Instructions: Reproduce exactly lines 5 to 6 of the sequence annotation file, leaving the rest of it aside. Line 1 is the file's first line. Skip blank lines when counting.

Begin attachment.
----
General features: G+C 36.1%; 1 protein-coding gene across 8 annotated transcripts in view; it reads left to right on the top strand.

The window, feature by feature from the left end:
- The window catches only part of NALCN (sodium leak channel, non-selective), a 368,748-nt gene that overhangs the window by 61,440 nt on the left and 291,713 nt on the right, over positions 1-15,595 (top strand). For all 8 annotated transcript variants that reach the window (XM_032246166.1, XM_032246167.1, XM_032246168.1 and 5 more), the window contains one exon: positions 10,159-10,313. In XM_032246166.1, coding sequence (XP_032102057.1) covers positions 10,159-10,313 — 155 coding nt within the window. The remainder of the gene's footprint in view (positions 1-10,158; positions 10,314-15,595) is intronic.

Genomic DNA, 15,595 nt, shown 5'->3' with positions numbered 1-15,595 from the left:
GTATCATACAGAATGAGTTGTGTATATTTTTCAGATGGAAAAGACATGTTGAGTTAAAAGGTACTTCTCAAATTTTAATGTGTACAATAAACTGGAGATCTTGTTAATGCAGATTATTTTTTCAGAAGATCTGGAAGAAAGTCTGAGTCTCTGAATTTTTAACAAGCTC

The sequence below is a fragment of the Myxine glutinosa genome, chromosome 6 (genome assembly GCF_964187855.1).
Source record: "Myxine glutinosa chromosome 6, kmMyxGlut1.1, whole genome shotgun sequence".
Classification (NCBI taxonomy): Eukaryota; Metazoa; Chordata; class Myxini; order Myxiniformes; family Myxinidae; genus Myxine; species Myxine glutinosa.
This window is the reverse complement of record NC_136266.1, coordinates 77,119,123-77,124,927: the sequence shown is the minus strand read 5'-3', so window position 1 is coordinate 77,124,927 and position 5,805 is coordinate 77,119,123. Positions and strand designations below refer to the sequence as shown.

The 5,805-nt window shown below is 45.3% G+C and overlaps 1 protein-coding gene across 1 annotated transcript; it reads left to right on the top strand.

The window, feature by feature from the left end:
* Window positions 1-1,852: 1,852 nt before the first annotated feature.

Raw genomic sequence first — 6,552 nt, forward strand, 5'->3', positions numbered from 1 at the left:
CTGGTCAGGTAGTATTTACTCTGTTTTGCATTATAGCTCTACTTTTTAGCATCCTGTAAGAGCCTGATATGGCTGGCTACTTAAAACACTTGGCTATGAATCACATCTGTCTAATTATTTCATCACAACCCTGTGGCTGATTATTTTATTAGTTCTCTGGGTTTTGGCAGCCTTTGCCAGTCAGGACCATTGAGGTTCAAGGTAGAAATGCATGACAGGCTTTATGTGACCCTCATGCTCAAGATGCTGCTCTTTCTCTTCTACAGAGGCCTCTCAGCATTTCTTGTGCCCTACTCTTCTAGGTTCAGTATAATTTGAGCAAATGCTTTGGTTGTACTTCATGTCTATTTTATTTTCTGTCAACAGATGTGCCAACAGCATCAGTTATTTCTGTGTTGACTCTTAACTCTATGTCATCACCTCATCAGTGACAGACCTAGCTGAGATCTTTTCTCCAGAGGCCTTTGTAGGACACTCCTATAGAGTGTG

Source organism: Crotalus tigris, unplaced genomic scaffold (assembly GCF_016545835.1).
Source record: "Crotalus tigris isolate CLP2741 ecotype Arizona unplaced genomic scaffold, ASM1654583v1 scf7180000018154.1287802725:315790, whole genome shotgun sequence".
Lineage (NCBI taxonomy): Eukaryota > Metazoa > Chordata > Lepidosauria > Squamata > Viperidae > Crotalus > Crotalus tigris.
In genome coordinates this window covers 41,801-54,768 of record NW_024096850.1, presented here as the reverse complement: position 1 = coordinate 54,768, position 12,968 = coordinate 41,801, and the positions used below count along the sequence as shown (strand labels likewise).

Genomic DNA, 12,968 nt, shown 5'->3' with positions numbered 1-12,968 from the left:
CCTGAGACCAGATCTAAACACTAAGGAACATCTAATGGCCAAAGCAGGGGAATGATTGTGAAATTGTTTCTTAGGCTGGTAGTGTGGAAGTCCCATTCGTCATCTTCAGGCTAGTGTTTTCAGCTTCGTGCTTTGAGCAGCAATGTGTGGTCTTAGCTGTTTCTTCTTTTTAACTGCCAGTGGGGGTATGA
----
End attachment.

GTATCATACAGAATGAGTTGTGTATATTTTTCAGATGGAAAAGACATGTTGAGTTAAAAGGTACTTCTCAAATTTTAATGTGTACAATAAACTGGAGATCTTGTTAATGCAGATTATTTTTTCAGAAGATCTGGAAGAAAGTCTGAGTCTCTGAATTTTTAACAAGCTC

The sequence below is a fragment of the Myxine glutinosa genome, chromosome 6 (genome assembly GCF_964187855.1).